Irony in Literature by Adela Sanders

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									Comp and Lit
          Three Types of Irony:
 Dramatic Irony:
 Dramatic Irony occurs when we, the reader, know more
  than the characters in the story.
 Verbal Irony:
 Verbal Irony is the contrast between what is said by a
  character and what is meant by a character.
 Verbal Irony often takes the form of sarcasm.
 Situational Irony:
 Situation Irony is the contrast between what happens in a
  story and what is expected to happen by the reader.
Example of Dramatic Irony:
 Watching a horror flick, we know the killer is in the
 basement, but the character, thinking he is safe, walks
 downstairs confidently.
Example of Verbal Irony:
 Fred fails his English test and Joey says to him, “Nice
  going, Einstein!”



 A man, walking through pouring rain, says to the man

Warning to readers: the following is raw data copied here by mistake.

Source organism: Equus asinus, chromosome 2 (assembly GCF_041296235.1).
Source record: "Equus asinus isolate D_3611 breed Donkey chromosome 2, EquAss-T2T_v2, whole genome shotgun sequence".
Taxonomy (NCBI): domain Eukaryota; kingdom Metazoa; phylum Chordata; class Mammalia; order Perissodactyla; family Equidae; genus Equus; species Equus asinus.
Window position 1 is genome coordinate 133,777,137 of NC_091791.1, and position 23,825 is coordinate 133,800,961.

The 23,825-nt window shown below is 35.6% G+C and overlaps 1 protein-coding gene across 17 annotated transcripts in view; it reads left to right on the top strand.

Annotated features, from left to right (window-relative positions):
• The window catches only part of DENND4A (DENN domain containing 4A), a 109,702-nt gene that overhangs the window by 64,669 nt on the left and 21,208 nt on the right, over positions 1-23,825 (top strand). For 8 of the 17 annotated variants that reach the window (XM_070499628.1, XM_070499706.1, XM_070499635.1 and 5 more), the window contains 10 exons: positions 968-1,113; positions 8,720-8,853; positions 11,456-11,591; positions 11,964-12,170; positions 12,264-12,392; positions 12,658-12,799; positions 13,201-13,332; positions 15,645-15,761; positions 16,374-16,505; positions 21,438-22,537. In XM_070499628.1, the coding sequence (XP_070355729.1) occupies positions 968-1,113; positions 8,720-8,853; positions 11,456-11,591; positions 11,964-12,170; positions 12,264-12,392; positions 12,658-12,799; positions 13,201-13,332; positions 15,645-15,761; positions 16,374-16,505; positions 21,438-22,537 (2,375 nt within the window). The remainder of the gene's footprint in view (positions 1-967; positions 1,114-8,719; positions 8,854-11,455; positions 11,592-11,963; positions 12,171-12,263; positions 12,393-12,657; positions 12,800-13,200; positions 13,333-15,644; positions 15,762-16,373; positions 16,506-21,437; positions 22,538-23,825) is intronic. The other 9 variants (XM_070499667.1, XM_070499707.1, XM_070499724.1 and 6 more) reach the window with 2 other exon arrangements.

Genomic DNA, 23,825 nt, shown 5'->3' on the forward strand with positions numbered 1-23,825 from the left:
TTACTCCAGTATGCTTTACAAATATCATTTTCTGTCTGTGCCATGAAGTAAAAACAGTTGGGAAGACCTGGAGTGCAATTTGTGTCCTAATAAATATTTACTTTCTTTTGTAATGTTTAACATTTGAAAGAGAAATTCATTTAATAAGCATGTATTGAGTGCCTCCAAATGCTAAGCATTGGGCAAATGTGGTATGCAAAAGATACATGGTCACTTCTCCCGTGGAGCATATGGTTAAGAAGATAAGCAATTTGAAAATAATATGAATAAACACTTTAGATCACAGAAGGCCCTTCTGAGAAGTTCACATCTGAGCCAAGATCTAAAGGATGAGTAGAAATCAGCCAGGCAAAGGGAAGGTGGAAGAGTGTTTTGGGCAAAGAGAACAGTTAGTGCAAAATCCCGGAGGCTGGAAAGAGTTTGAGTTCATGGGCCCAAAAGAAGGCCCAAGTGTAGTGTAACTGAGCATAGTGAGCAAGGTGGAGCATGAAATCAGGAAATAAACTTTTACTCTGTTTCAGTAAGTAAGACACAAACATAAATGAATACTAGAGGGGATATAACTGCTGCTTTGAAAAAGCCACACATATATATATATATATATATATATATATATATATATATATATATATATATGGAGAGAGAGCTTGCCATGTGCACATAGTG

next to him, “nice day, huh?”
Example of Situational Irony:
 In the short story “The Lottery,” villagers gather yearly
  to choose slips of paper to see who wins the lottery. It’s
  not until the last sentence of the story that the reader
  learns the “winner” actually gets stoned to death!
   What is the irony in “The Most
       Dangerous Game?”
 1. The fact that Rainsford, being a hunter, became the
  hunted.


 2) Rainsford didn’t care about the prey he hunted and
  how they felt, but in the end, he realized how an
  animal at bay felt.

 3) Zaroff claims to be “civilized” when in fact he hunts
  humans.
Where’s the Irony??
Where’s the Irony??
THE END

								
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